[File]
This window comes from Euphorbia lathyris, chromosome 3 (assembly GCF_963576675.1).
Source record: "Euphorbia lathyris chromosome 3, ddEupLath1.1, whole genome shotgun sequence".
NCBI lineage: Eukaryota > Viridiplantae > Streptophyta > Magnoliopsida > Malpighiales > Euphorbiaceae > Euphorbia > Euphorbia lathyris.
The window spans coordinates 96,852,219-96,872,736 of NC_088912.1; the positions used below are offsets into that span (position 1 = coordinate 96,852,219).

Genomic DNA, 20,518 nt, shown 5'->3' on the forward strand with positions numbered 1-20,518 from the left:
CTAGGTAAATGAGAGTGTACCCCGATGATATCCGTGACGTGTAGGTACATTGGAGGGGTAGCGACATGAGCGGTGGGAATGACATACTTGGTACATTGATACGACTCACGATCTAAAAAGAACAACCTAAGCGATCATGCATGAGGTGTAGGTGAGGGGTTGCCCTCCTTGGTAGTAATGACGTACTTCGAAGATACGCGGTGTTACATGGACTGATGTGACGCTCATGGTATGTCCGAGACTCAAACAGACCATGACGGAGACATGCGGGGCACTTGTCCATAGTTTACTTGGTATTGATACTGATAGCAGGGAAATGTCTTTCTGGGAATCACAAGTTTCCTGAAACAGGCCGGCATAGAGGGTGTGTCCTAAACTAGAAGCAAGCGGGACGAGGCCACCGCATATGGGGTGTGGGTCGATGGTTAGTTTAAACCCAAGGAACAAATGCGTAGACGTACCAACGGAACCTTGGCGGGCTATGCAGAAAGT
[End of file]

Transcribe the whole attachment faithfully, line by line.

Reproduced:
This window comes from Euphorbia lathyris, chromosome 3 (assembly GCF_963576675.1).
Source record: "Euphorbia lathyris chromosome 3, ddEupLath1.1, whole genome shotgun sequence".
NCBI lineage: Eukaryota > Viridiplantae > Streptophyta > Magnoliopsida > Malpighiales > Euphorbiaceae > Euphorbia > Euphorbia lathyris.
The window spans coordinates 96,852,219-96,872,736 of NC_088912.1; the positions used below are offsets into that span (position 1 = coordinate 96,852,219).

Genomic DNA, 20,518 nt, shown 5'->3' on the forward strand with positions numbered 1-20,518 from the left:
CTAGGTAAATGAGAGTGTACCCCGATGATATCCGTGACGTGTAGGTACATTGGAGGGGTAGCGACATGAGCGGTGGGAATGACATACTTGGTACATTGATACGACTCACGATCTAAAAAGAACAACCTAAGCGATCATGCATGAGGTGTAGGTGAGGGGTTGCCCTCCTTGGTAGTAATGACGTACTTCGAAGATACGCGGTGTTACATGGACTGATGTGACGCTCATGGTATGTCCGAGACTCAAACAGACCATGACGGAGACATGCGGGGCACTTGTCCATAGTTTACTTGGTATTGATACTGATAGCAGGGAAATGTCTTTCTGGGAATCACAAGTTTCCTGAAACAGGCCGGCATAGAGGGTGTGTCCTAAACTAGAAGCAAGCGGGACGAGGCCACCGCATATGGGGTGTGGGTCGATGGTTAGTTTAAACCCAAGGAACAAATGCGTAGACGTACCAACGGAACCTTGGCGGGCTATGCAGAAAGT